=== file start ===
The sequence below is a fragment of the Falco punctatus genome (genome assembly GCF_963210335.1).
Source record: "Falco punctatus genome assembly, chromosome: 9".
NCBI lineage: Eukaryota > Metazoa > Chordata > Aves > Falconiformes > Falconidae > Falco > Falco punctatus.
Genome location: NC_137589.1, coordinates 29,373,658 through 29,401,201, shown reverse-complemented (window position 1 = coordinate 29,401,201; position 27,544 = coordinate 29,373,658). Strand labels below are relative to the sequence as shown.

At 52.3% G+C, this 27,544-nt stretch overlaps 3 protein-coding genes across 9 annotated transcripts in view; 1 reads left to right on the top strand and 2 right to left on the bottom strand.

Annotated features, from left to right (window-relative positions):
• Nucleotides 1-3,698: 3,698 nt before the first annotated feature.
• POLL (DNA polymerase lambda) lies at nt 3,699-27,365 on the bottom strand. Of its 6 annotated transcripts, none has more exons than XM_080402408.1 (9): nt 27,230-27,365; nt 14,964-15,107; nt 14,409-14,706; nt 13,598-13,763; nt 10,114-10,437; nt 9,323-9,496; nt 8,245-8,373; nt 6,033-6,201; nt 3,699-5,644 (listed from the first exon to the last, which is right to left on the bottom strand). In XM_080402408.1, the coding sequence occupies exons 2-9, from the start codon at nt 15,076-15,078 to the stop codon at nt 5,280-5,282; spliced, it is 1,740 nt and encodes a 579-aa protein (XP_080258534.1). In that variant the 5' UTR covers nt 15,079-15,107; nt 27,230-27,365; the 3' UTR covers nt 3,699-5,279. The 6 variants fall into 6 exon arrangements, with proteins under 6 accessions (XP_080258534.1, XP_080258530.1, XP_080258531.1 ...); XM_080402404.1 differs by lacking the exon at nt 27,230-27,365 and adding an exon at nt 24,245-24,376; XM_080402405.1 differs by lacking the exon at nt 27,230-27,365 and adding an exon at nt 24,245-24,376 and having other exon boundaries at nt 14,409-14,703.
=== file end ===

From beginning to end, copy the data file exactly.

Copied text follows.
The sequence below is a fragment of the Falco punctatus genome (genome assembly GCF_963210335.1).
Source record: "Falco punctatus genome assembly, chromosome: 9".
NCBI lineage: Eukaryota > Metazoa > Chordata > Aves > Falconiformes > Falconidae > Falco > Falco punctatus.
Genome location: NC_137589.1, coordinates 29,373,658 through 29,401,201, shown reverse-complemented (window position 1 = coordinate 29,401,201; position 27,544 = coordinate 29,373,658). Strand labels below are relative to the sequence as shown.

At 52.3% G+C, this 27,544-nt stretch overlaps 3 protein-coding genes across 9 annotated transcripts in view; 1 reads left to right on the top strand and 2 right to left on the bottom strand.

Annotated features, from left to right (window-relative positions):
• Nucleotides 1-3,698: 3,698 nt before the first annotated feature.
• POLL (DNA polymerase lambda) lies at nt 3,699-27,365 on the bottom strand. Of its 6 annotated transcripts, none has more exons than XM_080402408.1 (9): nt 27,230-27,365; nt 14,964-15,107; nt 14,409-14,706; nt 13,598-13,763; nt 10,114-10,437; nt 9,323-9,496; nt 8,245-8,373; nt 6,033-6,201; nt 3,699-5,644 (listed from the first exon to the last, which is right to left on the bottom strand). In XM_080402408.1, the coding sequence occupies exons 2-9, from the start codon at nt 15,076-15,078 to the stop codon at nt 5,280-5,282; spliced, it is 1,740 nt and encodes a 579-aa protein (XP_080258534.1). In that variant the 5' UTR covers nt 15,079-15,107; nt 27,230-27,365; the 3' UTR covers nt 3,699-5,279. The 6 variants fall into 6 exon arrangements, with proteins under 6 accessions (XP_080258534.1, XP_080258530.1, XP_080258531.1 ...); XM_080402404.1 differs by lacking the exon at nt 27,230-27,365 and adding an exon at nt 24,245-24,376; XM_080402405.1 differs by lacking the exon at nt 27,230-27,365 and adding an exon at nt 24,245-24,376 and having other exon boundaries at nt 14,409-14,703.